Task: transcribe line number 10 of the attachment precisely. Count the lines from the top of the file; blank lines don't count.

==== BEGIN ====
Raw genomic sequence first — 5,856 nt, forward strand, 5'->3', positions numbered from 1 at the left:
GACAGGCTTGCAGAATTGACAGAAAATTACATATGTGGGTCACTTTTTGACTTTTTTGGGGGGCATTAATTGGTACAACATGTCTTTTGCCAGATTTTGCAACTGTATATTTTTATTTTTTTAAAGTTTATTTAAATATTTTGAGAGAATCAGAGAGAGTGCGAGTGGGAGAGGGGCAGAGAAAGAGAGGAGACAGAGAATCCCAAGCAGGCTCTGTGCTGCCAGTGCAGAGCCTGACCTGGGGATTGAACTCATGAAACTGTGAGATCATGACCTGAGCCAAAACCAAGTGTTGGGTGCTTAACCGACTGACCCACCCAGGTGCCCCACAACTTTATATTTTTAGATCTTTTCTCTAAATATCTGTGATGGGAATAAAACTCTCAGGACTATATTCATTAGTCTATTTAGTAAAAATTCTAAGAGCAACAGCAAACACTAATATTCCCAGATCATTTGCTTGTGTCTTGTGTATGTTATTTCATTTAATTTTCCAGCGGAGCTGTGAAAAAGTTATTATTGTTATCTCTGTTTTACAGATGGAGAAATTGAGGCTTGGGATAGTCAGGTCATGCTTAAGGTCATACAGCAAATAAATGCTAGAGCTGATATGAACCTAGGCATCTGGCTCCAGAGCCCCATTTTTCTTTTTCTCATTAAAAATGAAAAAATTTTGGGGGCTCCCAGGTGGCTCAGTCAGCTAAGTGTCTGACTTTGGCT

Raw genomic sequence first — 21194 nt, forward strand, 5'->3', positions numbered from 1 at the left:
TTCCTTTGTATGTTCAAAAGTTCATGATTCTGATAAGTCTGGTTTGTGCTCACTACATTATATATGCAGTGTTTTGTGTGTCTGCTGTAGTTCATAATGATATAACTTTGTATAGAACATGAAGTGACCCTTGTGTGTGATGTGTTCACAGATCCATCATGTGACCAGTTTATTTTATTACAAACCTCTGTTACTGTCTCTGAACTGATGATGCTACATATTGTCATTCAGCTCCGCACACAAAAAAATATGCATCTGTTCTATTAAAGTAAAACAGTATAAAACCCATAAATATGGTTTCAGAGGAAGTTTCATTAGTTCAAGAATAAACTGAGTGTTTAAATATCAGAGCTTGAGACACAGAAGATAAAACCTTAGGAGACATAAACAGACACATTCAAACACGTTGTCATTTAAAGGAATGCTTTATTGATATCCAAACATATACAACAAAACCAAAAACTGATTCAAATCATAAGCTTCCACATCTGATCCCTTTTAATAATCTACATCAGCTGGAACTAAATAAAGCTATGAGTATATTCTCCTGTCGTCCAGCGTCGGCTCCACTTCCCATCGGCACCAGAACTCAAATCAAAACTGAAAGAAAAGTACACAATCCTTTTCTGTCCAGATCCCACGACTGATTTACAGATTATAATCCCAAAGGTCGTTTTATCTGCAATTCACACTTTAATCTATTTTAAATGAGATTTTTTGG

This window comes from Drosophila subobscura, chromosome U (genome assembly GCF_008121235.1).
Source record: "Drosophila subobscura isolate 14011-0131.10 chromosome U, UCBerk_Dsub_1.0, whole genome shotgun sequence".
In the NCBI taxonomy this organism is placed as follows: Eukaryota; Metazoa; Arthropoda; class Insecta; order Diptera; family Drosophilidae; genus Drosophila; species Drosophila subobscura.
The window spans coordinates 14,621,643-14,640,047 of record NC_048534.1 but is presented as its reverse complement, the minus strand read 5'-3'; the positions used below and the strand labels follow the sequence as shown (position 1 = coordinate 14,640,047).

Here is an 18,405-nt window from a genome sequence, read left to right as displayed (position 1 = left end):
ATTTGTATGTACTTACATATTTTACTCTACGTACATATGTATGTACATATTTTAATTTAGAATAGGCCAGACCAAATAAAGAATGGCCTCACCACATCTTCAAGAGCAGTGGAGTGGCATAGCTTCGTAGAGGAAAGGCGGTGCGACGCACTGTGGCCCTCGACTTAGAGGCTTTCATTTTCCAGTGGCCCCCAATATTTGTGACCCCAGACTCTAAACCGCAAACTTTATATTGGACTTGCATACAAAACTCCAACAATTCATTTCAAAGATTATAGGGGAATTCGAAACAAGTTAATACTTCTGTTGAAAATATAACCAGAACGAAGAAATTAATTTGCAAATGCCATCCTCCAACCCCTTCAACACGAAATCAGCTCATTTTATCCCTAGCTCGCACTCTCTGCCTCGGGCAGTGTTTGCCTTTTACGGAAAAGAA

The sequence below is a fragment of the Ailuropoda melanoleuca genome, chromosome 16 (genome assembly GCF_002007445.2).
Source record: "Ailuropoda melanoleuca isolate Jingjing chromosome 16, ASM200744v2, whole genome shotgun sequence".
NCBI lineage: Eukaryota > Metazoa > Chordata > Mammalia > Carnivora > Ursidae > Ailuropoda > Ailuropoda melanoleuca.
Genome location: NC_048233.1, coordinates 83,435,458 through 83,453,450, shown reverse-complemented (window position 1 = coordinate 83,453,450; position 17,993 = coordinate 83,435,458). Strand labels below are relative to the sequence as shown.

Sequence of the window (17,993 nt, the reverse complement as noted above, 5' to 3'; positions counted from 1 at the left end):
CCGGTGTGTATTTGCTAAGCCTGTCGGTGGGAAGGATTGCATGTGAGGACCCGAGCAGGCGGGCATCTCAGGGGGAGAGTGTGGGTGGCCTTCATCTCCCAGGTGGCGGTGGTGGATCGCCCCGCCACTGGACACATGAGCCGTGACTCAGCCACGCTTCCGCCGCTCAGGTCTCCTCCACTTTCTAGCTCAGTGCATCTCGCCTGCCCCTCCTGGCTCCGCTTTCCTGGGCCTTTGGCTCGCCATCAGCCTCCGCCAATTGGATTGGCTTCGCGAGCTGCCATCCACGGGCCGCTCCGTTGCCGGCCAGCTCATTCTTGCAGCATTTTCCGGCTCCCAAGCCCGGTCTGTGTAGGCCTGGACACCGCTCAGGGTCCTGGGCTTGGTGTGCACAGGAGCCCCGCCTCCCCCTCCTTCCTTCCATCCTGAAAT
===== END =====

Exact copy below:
ATTTGTATGTACTTACATATTTTACTCTACGTACATATGTATGTACATATTTTAATTTAGAATAGGCCAGACCAAATAAAGAATGGCCTCACCACATCTTCAAGAGCAGTGGAGTGGCATAGCTTCGTAGAGGAAAGGCGGTGCGACGCACTGTGGCCCTCGACTTAGAGGCTTTCATTTTCCAGTGGCCCCCAATATTTGTGACCCCAGACTCTAAACCGCAAACTTTATATTGGACTTGCATACAAAACTCCAACAATTCATTTCAAAGATTATAGGGGAATTCGAAACAAGTTAATACTTCTGTTGAAAATATAACCAGAACGAAGAAATTAATTTGCAAATGCCATCCTCCAACCCCTTCAACACGAAATCAGCTCATTTTATCCCTAGCTCGCACTCTCTGCCTCGGGCAGTGTTTGCCTTTTACGGAAAAGAA